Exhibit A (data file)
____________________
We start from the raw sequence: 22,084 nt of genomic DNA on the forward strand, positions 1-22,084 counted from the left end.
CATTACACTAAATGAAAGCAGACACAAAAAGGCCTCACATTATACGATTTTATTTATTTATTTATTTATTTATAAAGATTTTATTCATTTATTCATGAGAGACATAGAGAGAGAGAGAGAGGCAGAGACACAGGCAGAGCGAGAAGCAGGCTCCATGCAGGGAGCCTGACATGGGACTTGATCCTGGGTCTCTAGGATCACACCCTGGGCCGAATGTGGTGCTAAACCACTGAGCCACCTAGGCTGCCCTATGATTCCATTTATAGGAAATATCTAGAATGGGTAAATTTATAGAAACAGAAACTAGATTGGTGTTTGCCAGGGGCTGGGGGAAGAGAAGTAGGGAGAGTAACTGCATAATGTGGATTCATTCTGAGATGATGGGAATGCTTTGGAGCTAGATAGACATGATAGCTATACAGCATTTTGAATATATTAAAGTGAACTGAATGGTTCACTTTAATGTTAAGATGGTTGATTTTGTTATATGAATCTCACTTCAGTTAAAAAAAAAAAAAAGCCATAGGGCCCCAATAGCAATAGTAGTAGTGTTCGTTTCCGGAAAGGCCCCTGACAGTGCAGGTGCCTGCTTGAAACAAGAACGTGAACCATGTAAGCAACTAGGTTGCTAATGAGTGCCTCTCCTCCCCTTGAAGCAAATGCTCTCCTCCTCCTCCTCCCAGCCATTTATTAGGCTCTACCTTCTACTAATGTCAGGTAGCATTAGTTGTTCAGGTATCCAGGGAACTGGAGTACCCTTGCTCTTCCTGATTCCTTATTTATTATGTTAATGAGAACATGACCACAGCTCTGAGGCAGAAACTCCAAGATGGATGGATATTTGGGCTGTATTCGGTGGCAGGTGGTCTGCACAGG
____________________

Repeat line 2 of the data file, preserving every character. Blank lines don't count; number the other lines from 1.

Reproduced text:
CATTACACTAAATGAAAGCAGACACAAAAAGGCCTCACATTATACGATTTTATTTATTTATTTATTTATTTATAAAGATTTTATTCATTTATTCATGAGAGACATAGAGAGAGAGAGAGAGGCAGAGACACAGGCAGAGCGAGAAGCAGGCTCCATGCAGGGAGCCTGACATGGGACTTGATCCTGGGTCTCTAGGATCACACCCTGGGCCGAATGTGGTGCTAAACCACTGAGCCACCTAGGCTGCCCTATGATTCCATTTATAGGAAATATCTAGAATGGGTAAATTTATAGAAACAGAAACTAGATTGGTGTTTGCCAGGGGCTGGGGGAAGAGAAGTAGGGAGAGTAACTGCATAATGTGGATTCATTCTGAGATGATGGGAATGCTTTGGAGCTAGATAGACATGATAGCTATACAGCATTTTGAATATATTAAAGTGAACTGAATGGTTCACTTTAATGTTAAGATGGTTGATTTTGTTATATGAATCTCACTTCAGTTAAAAAAAAAAAAAAGCCATAGGGCCCCAATAGCAATAGTAGTAGTGTTCGTTTCCGGAAAGGCCCCTGACAGTGCAGGTGCCTGCTTGAAACAAGAACGTGAACCATGTAAGCAACTAGGTTGCTAATGAGTGCCTCTCCTCCCCTTGAAGCAAATGCTCTCCTCCTCCTCCTCCCAGCCATTTATTAGGCTCTACCTTCTACTAATGTCAGGTAGCATTAGTTGTTCAGGTATCCAGGGAACTGGAGTACCCTTGCTCTTCCTGATTCCTTATTTATTATGTTAATGAGAACATGACCACAGCTCTGAGGCAGAAACTCCAAGATGGATGGATATTTGGGCTGTATTCGGTGGCAGGTGGTCTGCACAGG